By Dan Barry Ny Times March 19 2020
A family grapples with a wrenching coronavirus question: Do we leave our father in the nursing home?
His daughters were not at his bedside, holding his hand. His sons were not making him smile with wisecracks about the institutional setting. His grandchildren were not cheering him up with reports from the distant world of youth.THE LATEST:Read our live coverage of the coronavirus in New York.
Joseph Trinity’s family members were there one day, and then they were not, for the same reason much of the world is trying to suppress the human desire to be with one another: the coronavirus.
Mr. Trinity had found himself in a New Jersey rehabilitation facility that, like most health care institutions across the country, had declared a no-visitor policy to stem contagion. But he is 92, and in fragile health; family sustains him.
Several times a day, he would call his daughter, Mary Trinity, to ask in a faint, slightly garbled voice where everyone was — and to beg her to please, please, get him out of there.
Mr. Trinity was caught in a moment. And he wasn’t alone.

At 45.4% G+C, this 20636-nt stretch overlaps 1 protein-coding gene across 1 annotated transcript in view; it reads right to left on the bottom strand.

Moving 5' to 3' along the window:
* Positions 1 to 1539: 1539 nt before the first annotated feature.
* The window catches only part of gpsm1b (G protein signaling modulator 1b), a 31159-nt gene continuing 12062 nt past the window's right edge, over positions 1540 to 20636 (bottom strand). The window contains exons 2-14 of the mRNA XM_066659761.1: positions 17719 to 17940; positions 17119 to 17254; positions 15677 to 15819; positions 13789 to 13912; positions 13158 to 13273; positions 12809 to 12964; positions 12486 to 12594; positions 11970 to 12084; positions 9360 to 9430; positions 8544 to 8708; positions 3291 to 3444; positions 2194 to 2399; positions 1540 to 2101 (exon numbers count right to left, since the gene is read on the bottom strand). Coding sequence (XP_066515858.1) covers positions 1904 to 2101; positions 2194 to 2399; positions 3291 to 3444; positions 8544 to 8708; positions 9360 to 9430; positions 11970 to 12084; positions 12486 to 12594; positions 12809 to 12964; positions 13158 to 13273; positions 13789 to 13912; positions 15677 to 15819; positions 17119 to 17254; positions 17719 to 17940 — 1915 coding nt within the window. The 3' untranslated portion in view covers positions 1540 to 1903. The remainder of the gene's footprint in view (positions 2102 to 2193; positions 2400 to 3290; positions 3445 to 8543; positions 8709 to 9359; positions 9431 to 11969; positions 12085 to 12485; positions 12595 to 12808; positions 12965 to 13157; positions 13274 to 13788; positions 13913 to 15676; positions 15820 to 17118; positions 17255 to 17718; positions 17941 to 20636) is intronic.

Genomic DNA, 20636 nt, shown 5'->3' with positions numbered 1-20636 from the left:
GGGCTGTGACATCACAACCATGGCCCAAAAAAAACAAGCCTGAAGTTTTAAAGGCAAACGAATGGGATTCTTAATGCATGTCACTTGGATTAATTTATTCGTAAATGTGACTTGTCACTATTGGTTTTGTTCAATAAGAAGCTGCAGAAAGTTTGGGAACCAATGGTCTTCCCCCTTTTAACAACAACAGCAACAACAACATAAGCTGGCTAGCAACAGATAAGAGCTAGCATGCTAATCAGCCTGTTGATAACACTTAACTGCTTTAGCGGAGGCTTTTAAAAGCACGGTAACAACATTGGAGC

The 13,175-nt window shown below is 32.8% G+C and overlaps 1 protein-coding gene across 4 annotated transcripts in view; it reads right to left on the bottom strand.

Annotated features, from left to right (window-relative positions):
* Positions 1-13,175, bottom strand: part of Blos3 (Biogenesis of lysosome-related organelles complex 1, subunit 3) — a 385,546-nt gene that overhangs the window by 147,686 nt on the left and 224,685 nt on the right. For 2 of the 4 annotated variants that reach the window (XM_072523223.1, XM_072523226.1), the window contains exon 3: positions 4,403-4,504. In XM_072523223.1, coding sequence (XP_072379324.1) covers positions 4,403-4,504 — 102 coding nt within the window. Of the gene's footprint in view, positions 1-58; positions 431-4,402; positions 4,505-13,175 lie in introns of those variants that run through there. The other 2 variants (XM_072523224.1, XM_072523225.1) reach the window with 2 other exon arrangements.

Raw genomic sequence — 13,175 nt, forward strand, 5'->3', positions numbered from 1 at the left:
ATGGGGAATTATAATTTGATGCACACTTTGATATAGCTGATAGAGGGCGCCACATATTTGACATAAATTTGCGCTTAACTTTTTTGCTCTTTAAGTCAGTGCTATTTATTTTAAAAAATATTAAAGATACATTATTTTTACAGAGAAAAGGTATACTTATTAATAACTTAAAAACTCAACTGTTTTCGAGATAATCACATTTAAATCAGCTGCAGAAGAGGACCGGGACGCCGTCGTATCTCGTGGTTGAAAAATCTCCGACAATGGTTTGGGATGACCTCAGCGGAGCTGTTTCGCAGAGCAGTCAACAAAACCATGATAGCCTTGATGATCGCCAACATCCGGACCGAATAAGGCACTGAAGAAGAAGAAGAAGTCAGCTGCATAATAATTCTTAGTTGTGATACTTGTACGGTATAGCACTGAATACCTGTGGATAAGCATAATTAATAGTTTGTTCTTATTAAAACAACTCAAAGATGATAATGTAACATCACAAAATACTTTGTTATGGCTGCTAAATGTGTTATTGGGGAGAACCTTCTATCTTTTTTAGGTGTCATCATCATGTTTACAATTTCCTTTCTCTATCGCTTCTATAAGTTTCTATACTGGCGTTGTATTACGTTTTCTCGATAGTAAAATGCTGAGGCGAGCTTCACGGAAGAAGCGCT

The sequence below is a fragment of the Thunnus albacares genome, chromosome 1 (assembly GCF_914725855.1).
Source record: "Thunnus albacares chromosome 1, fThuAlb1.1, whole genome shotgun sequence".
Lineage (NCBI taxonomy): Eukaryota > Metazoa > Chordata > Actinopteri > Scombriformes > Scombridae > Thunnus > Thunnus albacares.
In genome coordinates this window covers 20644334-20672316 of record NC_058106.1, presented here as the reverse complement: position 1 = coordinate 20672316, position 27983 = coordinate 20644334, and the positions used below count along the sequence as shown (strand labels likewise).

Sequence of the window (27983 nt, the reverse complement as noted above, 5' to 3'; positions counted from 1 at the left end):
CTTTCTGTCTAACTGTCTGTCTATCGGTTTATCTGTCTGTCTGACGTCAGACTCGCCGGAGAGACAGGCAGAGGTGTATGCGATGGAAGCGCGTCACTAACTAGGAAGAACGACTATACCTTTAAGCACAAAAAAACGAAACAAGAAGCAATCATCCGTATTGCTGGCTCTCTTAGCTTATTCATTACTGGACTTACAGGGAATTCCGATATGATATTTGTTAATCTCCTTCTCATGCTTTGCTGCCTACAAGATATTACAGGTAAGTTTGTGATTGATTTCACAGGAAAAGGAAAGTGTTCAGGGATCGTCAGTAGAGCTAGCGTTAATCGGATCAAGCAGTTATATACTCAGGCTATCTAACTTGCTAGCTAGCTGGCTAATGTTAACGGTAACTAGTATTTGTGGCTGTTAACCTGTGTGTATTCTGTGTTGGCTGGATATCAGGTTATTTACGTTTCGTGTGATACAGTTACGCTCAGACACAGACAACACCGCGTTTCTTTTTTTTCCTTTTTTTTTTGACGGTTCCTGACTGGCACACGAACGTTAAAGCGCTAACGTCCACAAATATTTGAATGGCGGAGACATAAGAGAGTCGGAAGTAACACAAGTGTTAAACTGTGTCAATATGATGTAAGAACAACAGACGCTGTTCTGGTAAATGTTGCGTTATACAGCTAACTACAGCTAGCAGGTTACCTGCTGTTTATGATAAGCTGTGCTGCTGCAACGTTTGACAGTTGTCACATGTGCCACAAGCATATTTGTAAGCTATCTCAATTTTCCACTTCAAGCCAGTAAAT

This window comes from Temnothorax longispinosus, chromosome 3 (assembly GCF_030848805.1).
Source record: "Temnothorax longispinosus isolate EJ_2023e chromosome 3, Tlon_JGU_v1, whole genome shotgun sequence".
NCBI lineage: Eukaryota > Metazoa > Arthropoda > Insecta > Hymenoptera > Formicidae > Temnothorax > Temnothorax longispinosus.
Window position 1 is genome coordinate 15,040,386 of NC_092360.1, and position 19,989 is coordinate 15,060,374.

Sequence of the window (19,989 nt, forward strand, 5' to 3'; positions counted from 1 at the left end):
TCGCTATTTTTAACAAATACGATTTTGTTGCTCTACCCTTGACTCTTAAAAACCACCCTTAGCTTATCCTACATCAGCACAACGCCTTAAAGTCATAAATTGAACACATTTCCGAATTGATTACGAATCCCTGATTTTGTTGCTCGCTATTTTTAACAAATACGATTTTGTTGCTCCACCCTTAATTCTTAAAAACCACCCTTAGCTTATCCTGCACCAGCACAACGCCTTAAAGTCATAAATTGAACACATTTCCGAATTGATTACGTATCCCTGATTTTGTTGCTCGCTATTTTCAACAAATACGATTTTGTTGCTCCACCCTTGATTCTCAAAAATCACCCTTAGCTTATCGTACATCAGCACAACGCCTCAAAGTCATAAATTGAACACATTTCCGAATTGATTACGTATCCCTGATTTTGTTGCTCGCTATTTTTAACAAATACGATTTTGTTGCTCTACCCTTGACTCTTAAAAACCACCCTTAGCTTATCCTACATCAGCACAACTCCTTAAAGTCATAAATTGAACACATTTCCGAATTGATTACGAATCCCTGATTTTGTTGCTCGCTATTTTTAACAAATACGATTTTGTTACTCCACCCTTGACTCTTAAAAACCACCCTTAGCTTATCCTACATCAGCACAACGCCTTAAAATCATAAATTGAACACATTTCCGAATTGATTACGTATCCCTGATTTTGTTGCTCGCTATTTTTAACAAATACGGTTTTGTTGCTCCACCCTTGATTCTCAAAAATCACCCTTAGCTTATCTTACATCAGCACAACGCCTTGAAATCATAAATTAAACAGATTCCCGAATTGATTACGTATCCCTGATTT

The federal government and various health care associations have issued strongly restrictive guidelines to prohibit family members and other nonessential personnel from visiting nursing homes, rehab centers and other facilities with older, vulnerable residents.
“We know there have been challenging episodes with family members, vendors, state survey teams and even a few ombudsmen or postal carriers, not wanting to comply,” Mark Parkinson, the president of the American Health Care Association and the National Center for Assisted Living, wrote last week. As awareness of the coronavirus grows, he added, “hopefully those challenges will diminish.”
But Richard J. Mollot, the director of the Long Term Care Community Coalition, an advocacy group for people in institutional residential settings, said in an email that he was “deeply concerned about residents being cut off from their loved ones.”
While emphasizing the need for extensive precautions, Mr. Mollot said that banning family members, but not employees who come and go — some to second jobs as home-care aides — makes no sense. He also noted that families are more than friendly faces; they help with eating and drinking and with monitoring medications and treatment.
“What are residents going to do without them?” he asked.
Mr. Trinity’s own odyssey began at his home late last month, as he pushed his walker to the bathroom to brush his teeth before calling it a night. He fell beside the sink, fractured his hip and could not get up. His live-in caretaker alerted his family.